Nicolae took stock of the bag’s contents, like a customs officer hunting for smuggled goods.
My heart was pounding like a witch drum. The golden-haired enforcer lifted his gaze and looked me up and down for the first time. I didn’t know it then, but this was how it would feel to be a student taking an oral exam.
“He is,” he finally said, handing control of the bag back to me.
We chatted for a bit, and I tried a few tense jokes which went mostly ignored. The more time we spent with them, the more it seemed like what my friend had with these guys wasn’t real. I understood the need to belong—that’s why I’d chosen to help him that day—but I didn’t get why anyone would want to be friends with someone who didn’t allow them to be themselves. With me, Andrei was lively, and funny, and creative, and kind. He was the first boy I’d ever heard saying how much he loved to read. That day, he was holding so much of himself back. He’d smile, half-heartedly, at some passing remark of Nicolae’s, content to speak only when spoken to. I couldn’t wait for them to go.
When at last they left, the sun had sunk below the horizon, and the shadows were starting to reclaim the land. My father would arrive shortly; I couldn’t help feeling the whole day had been a waste.
We didn’t bother going back inside. Finding a comfortable place in the grass, we sat watching the darkening sky. We didn’t speak much, and whatever we did say felt stilted, forced. Like our conversation was corrupted by the shadow of those boys. As my eyes followed the gentle light bleeding into the fields, I got the sense that something had been lost that day.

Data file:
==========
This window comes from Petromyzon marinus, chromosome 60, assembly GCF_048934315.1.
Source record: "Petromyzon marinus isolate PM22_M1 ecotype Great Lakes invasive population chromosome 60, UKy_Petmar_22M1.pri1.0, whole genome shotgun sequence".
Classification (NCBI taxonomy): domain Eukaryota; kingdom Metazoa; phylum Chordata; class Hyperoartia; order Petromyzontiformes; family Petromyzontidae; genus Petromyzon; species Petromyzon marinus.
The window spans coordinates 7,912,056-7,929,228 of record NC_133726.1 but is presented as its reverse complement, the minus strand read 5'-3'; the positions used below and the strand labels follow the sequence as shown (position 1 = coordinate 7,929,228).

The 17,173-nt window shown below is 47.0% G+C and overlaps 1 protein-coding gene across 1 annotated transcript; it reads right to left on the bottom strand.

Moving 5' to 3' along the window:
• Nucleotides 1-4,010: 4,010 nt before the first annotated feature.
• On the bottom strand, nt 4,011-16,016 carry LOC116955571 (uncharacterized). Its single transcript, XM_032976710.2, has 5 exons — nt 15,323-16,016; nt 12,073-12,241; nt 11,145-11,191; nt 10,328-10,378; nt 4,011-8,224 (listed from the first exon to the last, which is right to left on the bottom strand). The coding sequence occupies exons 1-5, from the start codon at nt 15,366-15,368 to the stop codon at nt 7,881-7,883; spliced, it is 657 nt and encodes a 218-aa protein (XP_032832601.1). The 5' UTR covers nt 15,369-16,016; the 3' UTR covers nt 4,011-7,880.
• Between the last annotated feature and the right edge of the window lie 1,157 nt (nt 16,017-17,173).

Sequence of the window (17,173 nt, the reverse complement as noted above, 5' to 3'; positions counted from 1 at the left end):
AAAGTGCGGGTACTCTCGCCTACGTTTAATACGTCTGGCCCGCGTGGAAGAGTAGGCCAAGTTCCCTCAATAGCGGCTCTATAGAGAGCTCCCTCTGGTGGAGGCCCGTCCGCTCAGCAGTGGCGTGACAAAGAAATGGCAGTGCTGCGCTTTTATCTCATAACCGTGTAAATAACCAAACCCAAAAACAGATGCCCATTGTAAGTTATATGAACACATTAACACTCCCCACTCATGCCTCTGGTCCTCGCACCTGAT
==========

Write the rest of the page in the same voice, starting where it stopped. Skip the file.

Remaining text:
Pretty soon, though I didn’t know it yet, my friend would transfer to another school. We’d cross paths a few times over the years, but things would never be the same. Even so, as I finish typing these words, I find myself missing him. We last saw each other three or four years ago, after he messaged me out of the blue, and as we walked the same green fields again, their vastness diminished by buildings—brand new apartment blocks complete with asphalted alleyways and tiny parks for children, I couldn’t help but think of all we destroy in order to survive.
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I use the word caretaker for lack of a better term. She was a sort of nanny for older children, employed by Andrei’s parents to keep the house in order while they were at work. Their son loved her like a grandmother.